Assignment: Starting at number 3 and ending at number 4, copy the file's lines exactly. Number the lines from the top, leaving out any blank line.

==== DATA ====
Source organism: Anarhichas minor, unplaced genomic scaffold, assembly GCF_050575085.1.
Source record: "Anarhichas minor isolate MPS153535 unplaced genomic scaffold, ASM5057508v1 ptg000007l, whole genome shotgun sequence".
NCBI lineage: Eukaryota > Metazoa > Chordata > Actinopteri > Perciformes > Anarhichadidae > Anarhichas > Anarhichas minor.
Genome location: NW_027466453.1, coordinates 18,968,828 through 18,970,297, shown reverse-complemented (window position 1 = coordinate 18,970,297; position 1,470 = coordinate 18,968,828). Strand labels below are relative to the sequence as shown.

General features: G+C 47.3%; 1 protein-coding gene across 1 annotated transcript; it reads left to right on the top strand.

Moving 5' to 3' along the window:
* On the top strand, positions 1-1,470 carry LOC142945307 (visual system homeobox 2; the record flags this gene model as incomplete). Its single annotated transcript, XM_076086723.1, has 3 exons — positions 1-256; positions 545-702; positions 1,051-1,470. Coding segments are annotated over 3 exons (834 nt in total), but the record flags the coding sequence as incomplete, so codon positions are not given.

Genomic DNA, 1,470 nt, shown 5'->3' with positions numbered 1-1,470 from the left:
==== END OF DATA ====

NCBI lineage: Eukaryota > Metazoa > Chordata > Actinopteri > Perciformes > Anarhichadidae > Anarhichas > Anarhichas minor.
Genome location: NW_027466453.1, coordinates 18,968,828 through 18,970,297, shown reverse-complemented (window position 1 = coordinate 18,970,297; position 1,470 = coordinate 18,968,828). Strand labels below are relative to the sequence as shown.